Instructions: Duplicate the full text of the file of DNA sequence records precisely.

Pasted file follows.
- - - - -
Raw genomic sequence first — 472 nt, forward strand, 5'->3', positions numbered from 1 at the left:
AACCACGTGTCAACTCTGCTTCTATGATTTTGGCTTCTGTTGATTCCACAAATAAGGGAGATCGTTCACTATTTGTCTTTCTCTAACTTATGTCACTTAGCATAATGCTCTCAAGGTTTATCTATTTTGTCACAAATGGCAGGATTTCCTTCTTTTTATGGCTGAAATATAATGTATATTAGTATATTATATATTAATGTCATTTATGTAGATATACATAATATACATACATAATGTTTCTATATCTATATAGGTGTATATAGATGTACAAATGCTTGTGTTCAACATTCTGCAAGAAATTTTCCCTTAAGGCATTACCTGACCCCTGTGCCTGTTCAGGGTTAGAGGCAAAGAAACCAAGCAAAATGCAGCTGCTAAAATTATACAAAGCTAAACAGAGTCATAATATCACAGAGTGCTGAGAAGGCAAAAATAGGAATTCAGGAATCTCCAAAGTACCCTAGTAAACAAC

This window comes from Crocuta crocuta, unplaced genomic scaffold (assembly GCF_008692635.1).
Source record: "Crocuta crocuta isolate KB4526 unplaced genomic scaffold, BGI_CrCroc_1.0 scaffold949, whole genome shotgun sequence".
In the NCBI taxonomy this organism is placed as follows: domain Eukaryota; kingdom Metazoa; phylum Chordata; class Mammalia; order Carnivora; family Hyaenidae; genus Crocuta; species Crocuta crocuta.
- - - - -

Raw genomic sequence first — 472 nt, forward strand, 5'->3', positions numbered from 1 at the left:
AACCACGTGTCAACTCTGCTTCTATGATTTTGGCTTCTGTTGATTCCACAAATAAGGGAGATCGTTCACTATTTGTCTTTCTCTAACTTATGTCACTTAGCATAATGCTCTCAAGGTTTATCTATTTTGTCACAAATGGCAGGATTTCCTTCTTTTTATGGCTGAAATATAATGTATATTAGTATATTATATATTAATGTCATTTATGTAGATATACATAATATACATACATAATGTTTCTATATCTATATAGGTGTATATAGATGTACAAATGCTTGTGTTCAACATTCTGCAAGAAATTTTCCCTTAAGGCATTACCTGACCCCTGTGCCTGTTCAGGGTTAGAGGCAAAGAAACCAAGCAAAATGCAGCTGCTAAAATTATACAAAGCTAAACAGAGTCATAATATCACAGAGTGCTGAGAAGGCAAAAATAGGAATTCAGGAATCTCCAAAGTACCCTAGTAAACAAC

This window comes from Crocuta crocuta, unplaced genomic scaffold (assembly GCF_008692635.1).
Source record: "Crocuta crocuta isolate KB4526 unplaced genomic scaffold, BGI_CrCroc_1.0 scaffold949, whole genome shotgun sequence".
In the NCBI taxonomy this organism is placed as follows: domain Eukaryota; kingdom Metazoa; phylum Chordata; class Mammalia; order Carnivora; family Hyaenidae; genus Crocuta; species Crocuta crocuta.